Imagine it’s seven o’clock in the morning. You snooze your alarm a couple of times, get out of bed and run a steaming hot shower. When you get out 15 minutes later, you notice that the house plant your friend gave you for your birthday is looking a bit neglected. You grab a glass, fill it up at the sink and drown the plant back to life before rinsing last night’s dishes and stacking them in the dishwasher. You turn on the coffee machine, use the toilet, grab a glass of water, brush your teeth and run out the door. When you get in the car, you realise you left your drink bottle on the kitchen bench. With no time to run back and get it, you go on your way. After all, there’s water everywhere.
Your morning routine might seem pretty standard - but the harsh reality is that you used more safe water in your shower than someone in sub-Saharan Africa will use all day.
A huge 3.5 million people die from water and sanitation related causes each year, with 99 percent of these deaths occurring in the developing world. 650 million people worldwide don't have access to safe water at all. Water in rural Zimbabwe is collected from rivers. Many children contract preventable water borne diseases like diarrhoea, which kills more children than HIV/AIDS, malaria and measles combined. Others tragically drown while trying to fill their buckets. Women in sub-Saharan Africa spend a collective 16 million hours a day collecting drinking water while children spend four million hours each day. Water can be more than 15 kilometres away and is collected in heavy buckets, which are then balanced on their shoulders and heads as they return. Some areas have open wells, though they pose significant health and safety risks of their own. Parents fear that their children will fall into the open wells near schools. Teachers in some areas have stopped going to work because they fear water contamination. A lack of safe water has a flow on effect, impacting health, nutrition, education, livelihood and so much more. We need your help to provide safe water to rural Zimbabwe and reduce negative impacts on these communities.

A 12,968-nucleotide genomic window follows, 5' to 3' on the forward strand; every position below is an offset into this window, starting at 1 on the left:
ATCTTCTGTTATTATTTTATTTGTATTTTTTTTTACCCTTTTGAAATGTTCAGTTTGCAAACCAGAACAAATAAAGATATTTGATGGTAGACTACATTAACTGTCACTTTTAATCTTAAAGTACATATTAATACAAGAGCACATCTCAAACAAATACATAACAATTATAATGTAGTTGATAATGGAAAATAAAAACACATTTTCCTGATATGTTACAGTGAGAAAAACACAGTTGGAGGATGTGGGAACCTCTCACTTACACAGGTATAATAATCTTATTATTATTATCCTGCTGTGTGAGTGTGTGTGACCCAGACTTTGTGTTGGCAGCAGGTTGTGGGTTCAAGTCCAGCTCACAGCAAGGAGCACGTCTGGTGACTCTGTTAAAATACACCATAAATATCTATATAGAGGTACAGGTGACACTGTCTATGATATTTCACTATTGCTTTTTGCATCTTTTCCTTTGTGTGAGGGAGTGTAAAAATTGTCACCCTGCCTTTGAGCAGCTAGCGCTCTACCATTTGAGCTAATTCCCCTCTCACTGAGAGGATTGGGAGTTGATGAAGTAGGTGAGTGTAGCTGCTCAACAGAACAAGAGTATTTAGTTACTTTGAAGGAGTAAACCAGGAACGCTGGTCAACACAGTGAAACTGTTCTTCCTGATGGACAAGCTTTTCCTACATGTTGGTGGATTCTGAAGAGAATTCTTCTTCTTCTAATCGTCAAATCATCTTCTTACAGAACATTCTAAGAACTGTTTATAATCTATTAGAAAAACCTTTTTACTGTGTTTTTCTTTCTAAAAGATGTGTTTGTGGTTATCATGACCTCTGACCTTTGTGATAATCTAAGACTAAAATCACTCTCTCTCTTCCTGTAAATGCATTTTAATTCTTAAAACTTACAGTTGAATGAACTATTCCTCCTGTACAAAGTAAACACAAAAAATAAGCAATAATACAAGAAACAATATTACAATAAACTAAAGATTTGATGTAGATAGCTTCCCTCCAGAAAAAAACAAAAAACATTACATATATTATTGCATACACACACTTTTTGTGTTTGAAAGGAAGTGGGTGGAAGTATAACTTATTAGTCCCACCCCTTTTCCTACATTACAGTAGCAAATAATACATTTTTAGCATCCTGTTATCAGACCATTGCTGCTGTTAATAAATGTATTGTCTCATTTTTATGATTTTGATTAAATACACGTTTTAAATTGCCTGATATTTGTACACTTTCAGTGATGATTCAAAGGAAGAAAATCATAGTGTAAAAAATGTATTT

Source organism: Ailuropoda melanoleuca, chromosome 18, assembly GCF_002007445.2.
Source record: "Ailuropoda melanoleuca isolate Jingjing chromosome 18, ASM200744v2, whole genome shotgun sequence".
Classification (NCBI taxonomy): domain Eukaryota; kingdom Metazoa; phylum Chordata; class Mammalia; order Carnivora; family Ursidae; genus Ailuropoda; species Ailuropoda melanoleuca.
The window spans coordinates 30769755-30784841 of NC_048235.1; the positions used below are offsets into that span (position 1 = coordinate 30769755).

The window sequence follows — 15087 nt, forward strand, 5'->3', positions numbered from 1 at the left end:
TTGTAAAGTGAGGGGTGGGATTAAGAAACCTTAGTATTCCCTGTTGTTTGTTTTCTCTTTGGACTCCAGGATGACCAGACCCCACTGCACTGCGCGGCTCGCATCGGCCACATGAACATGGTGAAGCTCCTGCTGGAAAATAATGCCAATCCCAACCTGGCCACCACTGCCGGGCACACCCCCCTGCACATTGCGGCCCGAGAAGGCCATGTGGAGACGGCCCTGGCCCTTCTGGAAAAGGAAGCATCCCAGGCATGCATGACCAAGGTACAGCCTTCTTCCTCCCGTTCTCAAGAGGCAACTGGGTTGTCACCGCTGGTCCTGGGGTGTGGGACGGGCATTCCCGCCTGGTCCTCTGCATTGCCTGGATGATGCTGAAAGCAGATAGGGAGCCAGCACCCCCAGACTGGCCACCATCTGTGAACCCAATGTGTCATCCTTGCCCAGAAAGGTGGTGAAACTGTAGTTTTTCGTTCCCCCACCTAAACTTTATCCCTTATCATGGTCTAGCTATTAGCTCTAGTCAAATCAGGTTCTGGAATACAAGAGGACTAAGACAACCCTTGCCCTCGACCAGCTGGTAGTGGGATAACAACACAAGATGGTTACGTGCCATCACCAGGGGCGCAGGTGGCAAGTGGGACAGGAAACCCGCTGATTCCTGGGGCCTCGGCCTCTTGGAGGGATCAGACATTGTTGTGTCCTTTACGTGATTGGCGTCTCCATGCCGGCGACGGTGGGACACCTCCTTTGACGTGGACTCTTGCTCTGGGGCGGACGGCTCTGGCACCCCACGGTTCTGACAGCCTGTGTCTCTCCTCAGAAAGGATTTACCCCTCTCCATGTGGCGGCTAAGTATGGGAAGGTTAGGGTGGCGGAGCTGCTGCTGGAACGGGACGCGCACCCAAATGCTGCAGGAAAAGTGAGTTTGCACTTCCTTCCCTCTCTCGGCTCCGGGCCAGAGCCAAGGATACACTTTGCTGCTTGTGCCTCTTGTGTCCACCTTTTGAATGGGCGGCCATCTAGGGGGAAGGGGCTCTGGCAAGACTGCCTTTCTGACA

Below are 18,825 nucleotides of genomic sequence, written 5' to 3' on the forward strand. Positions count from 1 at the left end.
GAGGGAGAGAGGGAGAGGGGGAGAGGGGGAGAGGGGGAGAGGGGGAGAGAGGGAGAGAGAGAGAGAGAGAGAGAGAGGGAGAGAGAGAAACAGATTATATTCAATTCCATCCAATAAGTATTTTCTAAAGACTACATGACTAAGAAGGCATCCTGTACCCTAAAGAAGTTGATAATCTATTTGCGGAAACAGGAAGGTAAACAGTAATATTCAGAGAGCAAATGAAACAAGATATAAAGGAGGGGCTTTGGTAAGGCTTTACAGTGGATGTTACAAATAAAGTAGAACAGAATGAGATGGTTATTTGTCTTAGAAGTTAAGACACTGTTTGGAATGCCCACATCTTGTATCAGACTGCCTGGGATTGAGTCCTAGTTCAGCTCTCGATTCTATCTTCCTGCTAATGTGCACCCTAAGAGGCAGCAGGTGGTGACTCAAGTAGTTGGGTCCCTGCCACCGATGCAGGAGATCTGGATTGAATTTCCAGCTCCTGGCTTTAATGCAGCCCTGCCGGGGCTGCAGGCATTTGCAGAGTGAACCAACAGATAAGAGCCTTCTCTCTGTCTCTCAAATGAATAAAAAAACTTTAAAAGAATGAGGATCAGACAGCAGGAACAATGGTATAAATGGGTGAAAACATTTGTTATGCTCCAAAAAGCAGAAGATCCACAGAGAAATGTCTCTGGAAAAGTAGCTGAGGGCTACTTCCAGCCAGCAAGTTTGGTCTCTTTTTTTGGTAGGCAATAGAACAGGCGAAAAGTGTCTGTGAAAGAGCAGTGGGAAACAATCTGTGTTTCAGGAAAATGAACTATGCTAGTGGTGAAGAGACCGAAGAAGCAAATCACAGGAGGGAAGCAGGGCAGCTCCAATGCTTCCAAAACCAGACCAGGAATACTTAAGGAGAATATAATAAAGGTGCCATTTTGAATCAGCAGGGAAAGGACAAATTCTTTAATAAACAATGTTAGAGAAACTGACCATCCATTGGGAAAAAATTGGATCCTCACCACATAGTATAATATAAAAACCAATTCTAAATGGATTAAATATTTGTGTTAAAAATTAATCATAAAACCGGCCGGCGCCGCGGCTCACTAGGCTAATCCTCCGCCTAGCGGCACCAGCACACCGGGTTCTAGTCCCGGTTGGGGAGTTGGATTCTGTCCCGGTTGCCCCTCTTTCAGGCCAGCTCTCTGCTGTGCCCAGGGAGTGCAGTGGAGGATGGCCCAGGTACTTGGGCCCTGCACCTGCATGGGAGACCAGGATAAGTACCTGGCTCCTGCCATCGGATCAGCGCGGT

We're not saying you should stop showering - but it’s worth considering what impact you could have by drinking only water in September. Safe Water September is a challenge to drink nothing but water for the entire month of September. While doing this, we encourage you to raise funds for bore water projects in rural Zimbabwe. For every $20 you raise, one person will gain access to life-changing, life-saving safe water. We look forward to seeing you become a part of the challenge, and in turn, a part of the change.
Check out www.safewaterseptember.org.au to sign up today.